The specific craft of pottery has transformed fully to applied art with work of Bernard Leach who introduced the quiet different approach to forming. From his early days, he meticulously perceived art and became haunted with the idea of searching for a perfect shape. The affiliation with the ancient tradition of Japan certainly affected his artistic development, yet during the years Leach has created astounding body of work intersected with various influences, contexts and ideas.
Bernard Howell Leach was born in 1887 in Hong Kong. He spent his first years in Japan andi in 1897 he was brought back to England by his Great Uncle Granville to attend Beaumont College – a Jesuit school – in Old Windsor. Afterward, Leach attended the Slade School of Fine Art and the London School of Art, where he studied etching under Frank Brangwyn. In 1909 he returned to Japan in order to teach etching, especially to the group of young artists known as Shirakaba-Group, which was trying to introduce western art to Japan after 250 years of seclusion. In 1911 Bernard Leach attended a Raku-yaki pottery party which was his first introduction to ceramics and soon he started studying under famous Japanese potter Urano Shigekichi.
The mentioned introduction to pottery had a huge impact on Leach, so he learned to throw brushwork decoration in the ancient style and different firing methods and set up a pottery in his garden and started to produce work to exhibit. In 1913 Leach drafted covers for Shirakaba group editions, and became drawn to the Prussian philosopher and art scholar Dr. Alfred Westharp, who at the time was living in Peking, Leach moved to Peking in 1915. Shortly after that, Leach was visited by Yanagi Soetsu – who told him about his own visit to Korean potteries. The artist became instantly interested and Yanagi persuaded him to return to Japan in 1916. A year later he set up a pottery on Yanagi’s estate in Abiko and developed his own style based on traditional Japanese, Chinese, Korean and English slipware.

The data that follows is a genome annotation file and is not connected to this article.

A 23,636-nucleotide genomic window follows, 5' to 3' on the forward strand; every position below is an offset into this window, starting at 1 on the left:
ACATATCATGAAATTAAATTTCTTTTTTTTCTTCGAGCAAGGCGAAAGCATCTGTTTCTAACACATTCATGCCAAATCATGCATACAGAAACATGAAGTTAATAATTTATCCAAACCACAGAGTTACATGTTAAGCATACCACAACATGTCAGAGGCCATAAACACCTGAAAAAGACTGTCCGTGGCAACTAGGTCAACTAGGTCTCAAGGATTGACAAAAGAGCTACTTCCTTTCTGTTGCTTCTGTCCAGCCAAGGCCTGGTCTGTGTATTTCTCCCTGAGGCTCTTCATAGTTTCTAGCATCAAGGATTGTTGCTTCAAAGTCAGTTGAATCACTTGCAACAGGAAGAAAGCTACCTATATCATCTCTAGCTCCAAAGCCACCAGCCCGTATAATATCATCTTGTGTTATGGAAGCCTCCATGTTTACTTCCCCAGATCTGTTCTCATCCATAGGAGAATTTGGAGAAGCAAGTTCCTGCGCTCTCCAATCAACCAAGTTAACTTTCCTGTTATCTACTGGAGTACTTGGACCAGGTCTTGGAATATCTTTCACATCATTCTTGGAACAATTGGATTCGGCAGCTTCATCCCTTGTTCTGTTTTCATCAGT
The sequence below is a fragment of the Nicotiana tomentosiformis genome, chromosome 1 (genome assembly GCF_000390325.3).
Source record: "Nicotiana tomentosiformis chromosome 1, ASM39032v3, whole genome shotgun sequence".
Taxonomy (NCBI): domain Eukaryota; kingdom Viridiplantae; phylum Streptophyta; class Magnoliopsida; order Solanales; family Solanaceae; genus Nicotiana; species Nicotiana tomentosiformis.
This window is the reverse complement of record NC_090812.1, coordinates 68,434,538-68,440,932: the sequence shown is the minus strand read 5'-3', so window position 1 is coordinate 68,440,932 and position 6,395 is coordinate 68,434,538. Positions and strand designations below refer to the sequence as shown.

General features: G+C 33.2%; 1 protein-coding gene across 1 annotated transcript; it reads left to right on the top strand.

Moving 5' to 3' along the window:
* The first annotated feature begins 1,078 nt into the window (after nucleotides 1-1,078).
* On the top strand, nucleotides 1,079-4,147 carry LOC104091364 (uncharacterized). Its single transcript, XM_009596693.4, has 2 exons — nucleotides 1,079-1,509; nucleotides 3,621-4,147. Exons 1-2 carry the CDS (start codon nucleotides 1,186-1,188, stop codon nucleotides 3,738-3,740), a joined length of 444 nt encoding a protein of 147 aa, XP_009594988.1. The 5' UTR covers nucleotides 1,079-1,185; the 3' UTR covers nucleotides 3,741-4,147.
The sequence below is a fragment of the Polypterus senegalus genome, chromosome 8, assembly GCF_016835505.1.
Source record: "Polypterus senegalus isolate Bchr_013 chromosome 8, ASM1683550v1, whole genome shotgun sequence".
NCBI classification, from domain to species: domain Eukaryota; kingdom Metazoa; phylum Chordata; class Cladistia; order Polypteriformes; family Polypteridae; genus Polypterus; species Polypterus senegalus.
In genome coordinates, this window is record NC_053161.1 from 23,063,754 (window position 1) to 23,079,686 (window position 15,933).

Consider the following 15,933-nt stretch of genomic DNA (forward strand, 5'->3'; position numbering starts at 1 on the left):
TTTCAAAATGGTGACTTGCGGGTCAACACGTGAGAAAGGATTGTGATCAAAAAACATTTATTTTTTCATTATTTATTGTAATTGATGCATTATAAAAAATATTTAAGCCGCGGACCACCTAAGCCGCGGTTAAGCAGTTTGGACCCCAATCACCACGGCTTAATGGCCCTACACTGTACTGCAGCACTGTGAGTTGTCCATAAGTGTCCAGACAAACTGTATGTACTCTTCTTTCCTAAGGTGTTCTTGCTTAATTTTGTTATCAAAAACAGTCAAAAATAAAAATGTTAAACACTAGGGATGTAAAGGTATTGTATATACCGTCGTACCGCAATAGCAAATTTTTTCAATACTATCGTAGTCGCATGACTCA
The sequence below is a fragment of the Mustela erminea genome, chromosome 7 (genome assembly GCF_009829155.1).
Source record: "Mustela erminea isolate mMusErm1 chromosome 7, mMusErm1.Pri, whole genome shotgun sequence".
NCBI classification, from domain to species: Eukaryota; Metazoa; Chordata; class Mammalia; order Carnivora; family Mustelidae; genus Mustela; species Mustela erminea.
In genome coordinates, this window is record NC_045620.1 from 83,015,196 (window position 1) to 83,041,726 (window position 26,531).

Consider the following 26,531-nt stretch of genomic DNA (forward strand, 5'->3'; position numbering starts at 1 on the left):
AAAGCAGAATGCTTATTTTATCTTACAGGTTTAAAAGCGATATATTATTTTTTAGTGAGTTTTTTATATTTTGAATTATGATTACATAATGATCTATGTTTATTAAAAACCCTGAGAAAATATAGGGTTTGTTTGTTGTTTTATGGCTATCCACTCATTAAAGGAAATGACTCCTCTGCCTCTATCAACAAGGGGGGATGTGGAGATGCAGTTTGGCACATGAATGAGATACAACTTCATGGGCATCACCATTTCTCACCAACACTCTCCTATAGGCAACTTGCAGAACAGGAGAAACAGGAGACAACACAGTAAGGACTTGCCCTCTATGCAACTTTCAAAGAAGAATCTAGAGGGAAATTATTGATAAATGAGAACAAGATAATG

Unfortunately, in 1919 his pottery burnt to the ground. for the first time. Therefore, Leach received a kiln from a friend and built it up in Yanagi’s garden and called it Tōmon-gama. Now established as a potter, he decided to move to England. The same year, Leach met young Hamada Shōji, who became his soul mate, with whom he shared same interests and ideas. In 1920, slightly before leaving, Leach had an exhibition in Osaka, where he met the potter Kawai Kanjirō, while in Tokyo, a farewell exhibition was organized.
Bernard Leach was summoned by Frances Horne, a local wealthy philanthropist, who supported St. Ives Guild of Handicrafts. As a matter of fact, on the actual recommendation of a family friend, Edgar Skinner, she contacted Leach to suggest that he become the potter within this group. Leach was accompanied by Hamada and the two established the Leach Pottery in 1920. They constructed a traditional Japanese climbing kiln or noborigama, the first built in the West. In 1934, Leach and Mark Tobey travelled together through France and Italy, then sailed from Naples to Hong Kong and Shanghai, where they parted company, Leach heading on to Japan.
Due to growing up in Middle East and absorbing the peculiar aesthetics, the style of Bernard Leach is in deed a combination of Western and Eastern arts and philosophies. Especially, the notable influence of Korean, Japanese and Chinese pottery is evident, as well as traditional techniques from England and Germany, such as slipware and salt glaze ware. Reading the books by Lafcadio Hearn, Greek writer dazzled with Japan, made Leach of becoming fully devoted to that subject. Therefore, couple of years later the fascination with Eastern philosophy, design and craft the artist elaborated in the book titled A Potter’s Book which was published in 1940. He appropriated simple and utilitarian forms and was not quite fond of fine art pots, which promoted aesthetic concerns rather than function.
The influence of Bernard Leach’s simple, well though and precise style was growing over the years. Style. The artist was both interested in the production of standard ware pottery for common use, as well as for what he considers to be the works of art. A large number of potters from all over the world were apprenticed at the Leach Pottery and spread Leach’s style and beliefs. From 1952, the artist was involved in organizing the only International Conference of Potters and Weavers and from that point, he started teaching on regular basis. Leach produced his works until 1972, never ended his passion for traveling, and continued to write about ceramics even after losing his eyesight.
Bernard Leach died in 1979, in St.Ives.
Featured image: Portrait of Bernard Leach – image courtesy of Pinterest
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